The future of the Sainsbury’s-Asda merger is in doubt, after the Competition and Markets Authority (CMA) warned the deal could lead to a worse experience for in-store and online shoppers.
The CMA has published an explosive report on the findings so far into its investigation into the proposed link up, which was announced last year.
It found that the proposed deal lead to higher prices for shoppers, a poorer shopping experience, and reductions in the range and quality of products offered. It also has concerns that prices could rise at a large number of Sainsbury’s and Asda petrol stations.
The CMA said it has provisional concerns that the merger could lead to a substantial lessening of competition at both a national and local level. “The combined impact means that people could lose out right across the UK and that the deal could also cost shoppers through reduced competition in particular areas where Sainsbury’s and Asda stores overlap,” it said.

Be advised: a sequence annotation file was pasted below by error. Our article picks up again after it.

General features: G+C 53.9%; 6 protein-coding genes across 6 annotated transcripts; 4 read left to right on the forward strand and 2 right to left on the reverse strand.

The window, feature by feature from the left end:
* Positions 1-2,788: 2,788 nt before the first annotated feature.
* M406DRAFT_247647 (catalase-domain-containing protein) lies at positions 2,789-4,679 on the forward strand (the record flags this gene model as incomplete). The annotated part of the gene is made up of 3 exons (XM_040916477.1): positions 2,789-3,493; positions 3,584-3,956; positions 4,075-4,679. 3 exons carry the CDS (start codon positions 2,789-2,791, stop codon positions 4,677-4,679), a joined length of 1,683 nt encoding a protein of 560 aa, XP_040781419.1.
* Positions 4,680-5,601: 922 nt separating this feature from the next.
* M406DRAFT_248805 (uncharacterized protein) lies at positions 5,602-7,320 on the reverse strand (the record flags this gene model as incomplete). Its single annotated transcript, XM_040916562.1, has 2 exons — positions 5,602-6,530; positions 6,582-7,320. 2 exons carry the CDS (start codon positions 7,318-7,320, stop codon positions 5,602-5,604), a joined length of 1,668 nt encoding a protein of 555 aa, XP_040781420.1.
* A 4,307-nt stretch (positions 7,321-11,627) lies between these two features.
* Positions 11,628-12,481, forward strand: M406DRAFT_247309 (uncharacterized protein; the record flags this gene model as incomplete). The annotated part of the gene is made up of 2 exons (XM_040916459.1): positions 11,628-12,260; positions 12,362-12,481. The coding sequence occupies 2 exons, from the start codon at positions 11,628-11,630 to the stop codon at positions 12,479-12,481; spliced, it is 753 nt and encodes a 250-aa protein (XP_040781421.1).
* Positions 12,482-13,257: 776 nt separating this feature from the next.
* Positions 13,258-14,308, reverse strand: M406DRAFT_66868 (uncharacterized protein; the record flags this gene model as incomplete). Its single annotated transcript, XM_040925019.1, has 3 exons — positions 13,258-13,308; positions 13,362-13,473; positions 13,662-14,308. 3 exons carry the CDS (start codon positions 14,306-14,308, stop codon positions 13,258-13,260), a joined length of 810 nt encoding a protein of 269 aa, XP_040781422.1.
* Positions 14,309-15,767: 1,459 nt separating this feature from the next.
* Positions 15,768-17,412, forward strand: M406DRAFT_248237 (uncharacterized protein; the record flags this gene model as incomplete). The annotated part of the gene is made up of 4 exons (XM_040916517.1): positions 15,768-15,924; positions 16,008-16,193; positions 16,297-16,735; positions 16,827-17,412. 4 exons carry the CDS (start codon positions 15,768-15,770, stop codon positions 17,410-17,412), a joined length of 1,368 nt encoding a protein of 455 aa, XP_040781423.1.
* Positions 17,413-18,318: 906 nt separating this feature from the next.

The CMA has, however, set out potential options for addressing its concerns. These include blocking the deal or requiring the merging companies to sell off a significant number of stores and other assets, potentially including one of the Sainsbury’s or Asda brands, to recreate the competitive rivalry lost through the merger.
The CMA’s current view is that it is likely to be difficult for the companies to address the concerns it has identified.
Sainsbury’s has reacted angrily to the CMA’s findings. Chief executive Mike Coupe described the analysis as ‘fundamentally flawed’ and said the retailer would be making ‘very strong representations’ to it about its ‘inaccuracy and lack of objectivity’.
“They have fundamentally moved the goalposts, changed the shape of the ball and chosen a different playing field. This is totally outrageous,” he told the BBC.
Sainsbury’s shares were down more than 12% in early Wednesday trading.